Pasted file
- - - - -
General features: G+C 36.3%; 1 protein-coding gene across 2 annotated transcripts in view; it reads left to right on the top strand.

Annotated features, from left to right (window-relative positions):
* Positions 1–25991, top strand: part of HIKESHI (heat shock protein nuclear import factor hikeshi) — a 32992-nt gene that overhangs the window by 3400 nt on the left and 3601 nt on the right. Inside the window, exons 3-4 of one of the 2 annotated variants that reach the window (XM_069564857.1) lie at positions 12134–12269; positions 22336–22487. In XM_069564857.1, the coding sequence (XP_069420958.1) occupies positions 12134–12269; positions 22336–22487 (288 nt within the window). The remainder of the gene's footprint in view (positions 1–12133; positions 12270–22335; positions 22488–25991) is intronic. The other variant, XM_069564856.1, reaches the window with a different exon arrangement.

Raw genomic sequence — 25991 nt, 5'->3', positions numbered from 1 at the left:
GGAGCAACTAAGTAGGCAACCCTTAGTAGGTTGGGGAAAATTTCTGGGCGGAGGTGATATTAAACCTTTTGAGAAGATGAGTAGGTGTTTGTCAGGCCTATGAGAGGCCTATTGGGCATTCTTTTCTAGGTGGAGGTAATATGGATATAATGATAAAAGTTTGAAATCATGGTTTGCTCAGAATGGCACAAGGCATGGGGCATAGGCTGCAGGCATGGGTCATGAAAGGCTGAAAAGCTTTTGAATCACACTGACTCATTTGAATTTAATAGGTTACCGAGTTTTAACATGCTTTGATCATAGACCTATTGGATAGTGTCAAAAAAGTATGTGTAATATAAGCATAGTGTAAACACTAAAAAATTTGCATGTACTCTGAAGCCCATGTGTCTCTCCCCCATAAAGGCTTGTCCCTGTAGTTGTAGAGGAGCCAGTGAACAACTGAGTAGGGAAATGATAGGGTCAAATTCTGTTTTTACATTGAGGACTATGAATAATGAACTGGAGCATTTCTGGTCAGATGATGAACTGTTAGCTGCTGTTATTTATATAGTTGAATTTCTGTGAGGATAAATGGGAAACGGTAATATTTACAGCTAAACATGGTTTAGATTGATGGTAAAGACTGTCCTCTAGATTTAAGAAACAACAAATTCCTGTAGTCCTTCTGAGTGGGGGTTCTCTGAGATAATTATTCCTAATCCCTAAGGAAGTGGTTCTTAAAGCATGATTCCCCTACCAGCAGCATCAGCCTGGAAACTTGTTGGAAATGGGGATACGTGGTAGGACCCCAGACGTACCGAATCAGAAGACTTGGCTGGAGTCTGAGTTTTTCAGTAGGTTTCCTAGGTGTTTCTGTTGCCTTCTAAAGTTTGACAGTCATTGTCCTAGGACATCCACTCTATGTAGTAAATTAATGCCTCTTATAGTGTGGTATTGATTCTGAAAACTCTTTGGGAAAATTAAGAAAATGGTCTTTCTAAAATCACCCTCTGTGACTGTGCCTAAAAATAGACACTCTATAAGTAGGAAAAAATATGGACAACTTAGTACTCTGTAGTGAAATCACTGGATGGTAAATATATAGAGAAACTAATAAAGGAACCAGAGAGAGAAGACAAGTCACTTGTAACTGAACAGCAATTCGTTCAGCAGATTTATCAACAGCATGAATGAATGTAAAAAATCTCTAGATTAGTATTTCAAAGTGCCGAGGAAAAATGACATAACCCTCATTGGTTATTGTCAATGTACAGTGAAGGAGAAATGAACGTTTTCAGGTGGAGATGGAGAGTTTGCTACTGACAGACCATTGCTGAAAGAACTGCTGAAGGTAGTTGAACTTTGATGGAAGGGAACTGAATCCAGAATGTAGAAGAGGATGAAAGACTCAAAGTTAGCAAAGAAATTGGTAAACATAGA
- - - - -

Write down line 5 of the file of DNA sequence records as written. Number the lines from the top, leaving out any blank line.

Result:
GGAGCAACTAAGTAGGCAACCCTTAGTAGGTTGGGGAAAATTTCTGGGCGGAGGTGATATTAAACCTTTTGAGAAGATGAGTAGGTGTTTGTCAGGCCTATGAGAGGCCTATTGGGCATTCTTTTCTAGGTGGAGGTAATATGGATATAATGATAAAAGTTTGAAATCATGGTTTGCTCAGAATGGCACAAGGCATGGGGCATAGGCTGCAGGCATGGGTCATGAAAGGCTGAAAAGCTTTTGAATCACACTGACTCATTTGAATTTAATAGGTTACCGAGTTTTAACATGCTTTGATCATAGACCTATTGGATAGTGTCAAAAAAGTATGTGTAATATAAGCATAGTGTAAACACTAAAAAATTTGCATGTACTCTGAAGCCCATGTGTCTCTCCCCCATAAAGGCTTGTCCCTGTAGTTGTAGAGGAGCCAGTGAACAACTGAGTAGGGAAATGATAGGGTCAAATTCTGTTTTTACATTGAGGACTATGAATAATGAACTGGAGCATTTCTGGTCAGATGATGAACTGTTAGCTGCTGTTATTTATATAGTTGAATTTCTGTGAGGATAAATGGGAAACGGTAATATTTACAGCTAAACATGGTTTAGATTGATGGTAAAGACTGTCCTCTAGATTTAAGAAACAACAAATTCCTGTAGTCCTTCTGAGTGGGGGTTCTCTGAGATAATTATTCCTAATCCCTAAGGAAGTGGTTCTTAAAGCATGATTCCCCTACCAGCAGCATCAGCCTGGAAACTTGTTGGAAATGGGGATACGTGGTAGGACCCCAGACGTACCGAATCAGAAGACTTGGCTGGAGTCTGAGTTTTTCAGTAGGTTTCCTAGGTGTTTCTGTTGCCTTCTAAAGTTTGACAGTCATTGTCCTAGGACATCCACTCTATGTAGTAAATTAATGCCTCTTATAGTGTGGTATTGATTCTGAAAACTCTTTGGGAAAATTAAGAAAATGGTCTTTCTAAAATCACCCTCTGTGACTGTGCCTAAAAATAGACACTCTATAAGTAGGAAAAAATATGGACAACTTAGTACTCTGTAGTGAAATCACTGGATGGTAAATATATAGAGAAACTAATAAAGGAACCAGAGAGAGAAGACAAGTCACTTGTAACTGAACAGCAATTCGTTCAGCAGATTTATCAACAGCATGAATGAATGTAAAAAATCTCTAGATTAGTATTTCAAAGTGCCGAGGAAAAATGACATAACCCTCATTGGTTATTGTCAATGTACAGTGAAGGAGAAATGAACGTTTTCAGGTGGAGATGGAGAGTTTGCTACTGACAGACCATTGCTGAAAGAACTGCTGAAGGTAGTTGAACTTTGATGGAAGGGAACTGAATCCAGAATGTAGAAGAGGATGAAAGACTCAAAGTTAGCAAAGAAATTGGTAAACATAGA